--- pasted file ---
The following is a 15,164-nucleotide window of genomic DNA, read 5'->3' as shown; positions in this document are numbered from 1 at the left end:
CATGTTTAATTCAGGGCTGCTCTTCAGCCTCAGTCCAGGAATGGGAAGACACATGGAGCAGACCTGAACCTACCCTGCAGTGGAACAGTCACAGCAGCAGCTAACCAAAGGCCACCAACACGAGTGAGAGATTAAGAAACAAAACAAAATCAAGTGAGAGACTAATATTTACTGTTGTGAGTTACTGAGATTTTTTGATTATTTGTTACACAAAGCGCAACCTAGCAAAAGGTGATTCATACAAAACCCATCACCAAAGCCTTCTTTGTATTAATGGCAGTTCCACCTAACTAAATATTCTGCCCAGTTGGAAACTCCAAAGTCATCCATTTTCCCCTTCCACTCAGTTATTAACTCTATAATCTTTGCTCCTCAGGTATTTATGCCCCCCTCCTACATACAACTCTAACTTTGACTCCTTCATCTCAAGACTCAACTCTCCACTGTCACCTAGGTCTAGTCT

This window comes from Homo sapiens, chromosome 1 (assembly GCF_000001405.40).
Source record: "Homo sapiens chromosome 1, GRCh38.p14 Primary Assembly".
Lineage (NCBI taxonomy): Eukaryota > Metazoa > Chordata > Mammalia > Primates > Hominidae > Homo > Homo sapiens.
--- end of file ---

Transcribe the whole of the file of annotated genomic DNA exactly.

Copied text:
The following is a 15,164-nucleotide window of genomic DNA, read 5'->3' as shown; positions in this document are numbered from 1 at the left end:
CATGTTTAATTCAGGGCTGCTCTTCAGCCTCAGTCCAGGAATGGGAAGACACATGGAGCAGACCTGAACCTACCCTGCAGTGGAACAGTCACAGCAGCAGCTAACCAAAGGCCACCAACACGAGTGAGAGATTAAGAAACAAAACAAAATCAAGTGAGAGACTAATATTTACTGTTGTGAGTTACTGAGATTTTTTGATTATTTGTTACACAAAGCGCAACCTAGCAAAAGGTGATTCATACAAAACCCATCACCAAAGCCTTCTTTGTATTAATGGCAGTTCCACCTAACTAAATATTCTGCCCAGTTGGAAACTCCAAAGTCATCCATTTTCCCCTTCCACTCAGTTATTAACTCTATAATCTTTGCTCCTCAGGTATTTATGCCCCCCTCCTACATACAACTCTAACTTTGACTCCTTCATCTCAAGACTCAACTCTCCACTGTCACCTAGGTCTAGTCT

This window comes from Homo sapiens, chromosome 1 (assembly GCF_000001405.40).
Source record: "Homo sapiens chromosome 1, GRCh38.p14 Primary Assembly".
Lineage (NCBI taxonomy): Eukaryota > Metazoa > Chordata > Mammalia > Primates > Hominidae > Homo > Homo sapiens.